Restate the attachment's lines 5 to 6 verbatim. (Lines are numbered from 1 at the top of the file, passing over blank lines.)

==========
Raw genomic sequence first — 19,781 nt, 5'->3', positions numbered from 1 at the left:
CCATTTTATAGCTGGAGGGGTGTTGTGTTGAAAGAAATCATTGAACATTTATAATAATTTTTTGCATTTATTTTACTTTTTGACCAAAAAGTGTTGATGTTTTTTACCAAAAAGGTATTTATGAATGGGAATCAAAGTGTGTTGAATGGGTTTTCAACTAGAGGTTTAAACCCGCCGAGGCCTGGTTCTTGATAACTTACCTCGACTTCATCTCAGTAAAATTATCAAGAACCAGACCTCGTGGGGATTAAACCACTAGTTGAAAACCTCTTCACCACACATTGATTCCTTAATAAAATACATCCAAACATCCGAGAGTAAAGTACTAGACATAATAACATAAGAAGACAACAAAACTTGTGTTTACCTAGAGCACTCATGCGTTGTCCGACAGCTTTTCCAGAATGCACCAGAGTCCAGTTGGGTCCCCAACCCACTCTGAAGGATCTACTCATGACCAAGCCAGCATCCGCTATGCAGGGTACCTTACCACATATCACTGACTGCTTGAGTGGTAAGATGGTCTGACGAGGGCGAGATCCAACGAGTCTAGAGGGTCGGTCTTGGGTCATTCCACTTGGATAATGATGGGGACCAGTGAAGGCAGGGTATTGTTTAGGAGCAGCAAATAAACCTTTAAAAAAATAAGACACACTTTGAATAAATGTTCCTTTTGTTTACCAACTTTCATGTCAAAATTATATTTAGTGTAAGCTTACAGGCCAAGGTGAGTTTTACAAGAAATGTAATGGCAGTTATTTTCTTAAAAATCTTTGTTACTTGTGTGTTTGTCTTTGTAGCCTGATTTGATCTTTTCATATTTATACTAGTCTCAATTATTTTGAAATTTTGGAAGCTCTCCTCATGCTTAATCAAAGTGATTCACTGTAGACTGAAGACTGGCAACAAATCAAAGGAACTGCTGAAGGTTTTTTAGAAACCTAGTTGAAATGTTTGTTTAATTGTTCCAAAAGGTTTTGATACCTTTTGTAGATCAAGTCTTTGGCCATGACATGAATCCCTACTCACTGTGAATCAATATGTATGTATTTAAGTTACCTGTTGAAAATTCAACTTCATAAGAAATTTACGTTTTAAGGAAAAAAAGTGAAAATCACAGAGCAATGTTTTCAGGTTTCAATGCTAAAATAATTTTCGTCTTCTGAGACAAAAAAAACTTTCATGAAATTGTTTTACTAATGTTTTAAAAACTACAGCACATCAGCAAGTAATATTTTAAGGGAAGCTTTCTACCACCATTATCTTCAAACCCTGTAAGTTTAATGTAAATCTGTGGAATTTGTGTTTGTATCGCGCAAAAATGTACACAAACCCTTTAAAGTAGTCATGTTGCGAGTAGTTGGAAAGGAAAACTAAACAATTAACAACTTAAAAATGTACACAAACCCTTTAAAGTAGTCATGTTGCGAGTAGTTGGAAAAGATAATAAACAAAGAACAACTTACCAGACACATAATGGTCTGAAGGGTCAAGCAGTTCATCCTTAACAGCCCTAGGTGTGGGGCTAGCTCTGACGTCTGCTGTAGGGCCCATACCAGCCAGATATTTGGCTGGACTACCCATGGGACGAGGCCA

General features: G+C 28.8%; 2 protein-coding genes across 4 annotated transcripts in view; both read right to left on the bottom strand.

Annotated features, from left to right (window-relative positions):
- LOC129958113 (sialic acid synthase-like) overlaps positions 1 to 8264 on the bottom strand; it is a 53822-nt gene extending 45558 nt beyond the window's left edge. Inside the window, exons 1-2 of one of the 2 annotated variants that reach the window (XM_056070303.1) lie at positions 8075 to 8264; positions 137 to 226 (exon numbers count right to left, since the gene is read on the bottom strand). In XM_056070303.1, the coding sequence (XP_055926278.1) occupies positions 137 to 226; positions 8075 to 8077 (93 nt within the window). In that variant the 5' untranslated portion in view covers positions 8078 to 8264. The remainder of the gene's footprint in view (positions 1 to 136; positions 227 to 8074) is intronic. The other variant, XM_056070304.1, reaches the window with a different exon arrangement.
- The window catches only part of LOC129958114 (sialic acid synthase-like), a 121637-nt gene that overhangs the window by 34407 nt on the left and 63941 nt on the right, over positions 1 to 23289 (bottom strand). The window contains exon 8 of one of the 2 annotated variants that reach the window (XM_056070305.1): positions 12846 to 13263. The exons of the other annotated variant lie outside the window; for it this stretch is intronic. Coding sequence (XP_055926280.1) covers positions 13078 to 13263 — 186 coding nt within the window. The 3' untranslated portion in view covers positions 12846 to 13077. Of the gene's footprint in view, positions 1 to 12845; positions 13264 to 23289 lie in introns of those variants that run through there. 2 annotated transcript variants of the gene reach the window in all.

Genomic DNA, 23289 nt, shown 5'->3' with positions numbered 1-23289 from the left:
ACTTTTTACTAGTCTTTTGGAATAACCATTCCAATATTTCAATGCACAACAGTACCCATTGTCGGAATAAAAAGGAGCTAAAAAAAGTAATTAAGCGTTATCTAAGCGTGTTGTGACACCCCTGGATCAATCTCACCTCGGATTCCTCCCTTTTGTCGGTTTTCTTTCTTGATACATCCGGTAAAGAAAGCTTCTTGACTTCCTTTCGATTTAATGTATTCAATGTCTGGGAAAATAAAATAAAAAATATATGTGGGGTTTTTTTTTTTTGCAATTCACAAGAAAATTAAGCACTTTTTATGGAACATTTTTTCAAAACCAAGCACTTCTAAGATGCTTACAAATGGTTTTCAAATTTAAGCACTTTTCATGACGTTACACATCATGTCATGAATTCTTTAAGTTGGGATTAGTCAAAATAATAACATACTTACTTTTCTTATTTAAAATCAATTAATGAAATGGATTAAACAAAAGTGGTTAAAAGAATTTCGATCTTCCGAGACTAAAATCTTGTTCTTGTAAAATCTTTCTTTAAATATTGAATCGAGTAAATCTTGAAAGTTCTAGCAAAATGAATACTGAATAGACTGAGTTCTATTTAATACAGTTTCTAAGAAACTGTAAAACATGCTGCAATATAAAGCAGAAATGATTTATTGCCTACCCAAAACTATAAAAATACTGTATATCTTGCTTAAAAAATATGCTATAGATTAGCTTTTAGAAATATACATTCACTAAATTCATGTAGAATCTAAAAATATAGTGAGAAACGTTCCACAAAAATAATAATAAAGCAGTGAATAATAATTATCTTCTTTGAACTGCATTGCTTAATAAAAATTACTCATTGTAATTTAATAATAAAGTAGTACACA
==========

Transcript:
- LOC129958113 (sialic acid synthase-like) overlaps positions 1 to 8264 on the bottom strand; it is a 53822-nt gene extending 45558 nt beyond the window's left edge. Inside the window, exons 1-2 of one of the 2 annotated variants that reach the window (XM_056070303.1) lie at positions 8075 to 8264; positions 137 to 226 (exon numbers count right to left, since the gene is read on the bottom strand). In XM_056070303.1, the coding sequence (XP_055926278.1) occupies positions 137 to 226; positions 8075 to 8077 (93 nt within the window). In that variant the 5' untranslated portion in view covers positions 8078 to 8264. The remainder of the gene's footprint in view (positions 1 to 136; positions 227 to 8074) is intronic. The other variant, XM_056070304.1, reaches the window with a different exon arrangement.
- The window catches only part of LOC129958114 (sialic acid synthase-like), a 121637-nt gene that overhangs the window by 34407 nt on the left and 63941 nt on the right, over positions 1 to 23289 (bottom strand). The window contains exon 8 of one of the 2 annotated variants that reach the window (XM_056070305.1): positions 12846 to 13263. The exons of the other annotated variant lie outside the window; for it this stretch is intronic. Coding sequence (XP_055926280.1) covers positions 13078 to 13263 — 186 coding nt within the window. The 3' untranslated portion in view covers positions 12846 to 13077. Of the gene's footprint in view, positions 1 to 12845; positions 13264 to 23289 lie in introns of those variants that run through there. 2 annotated transcript variants of the gene reach the window in all.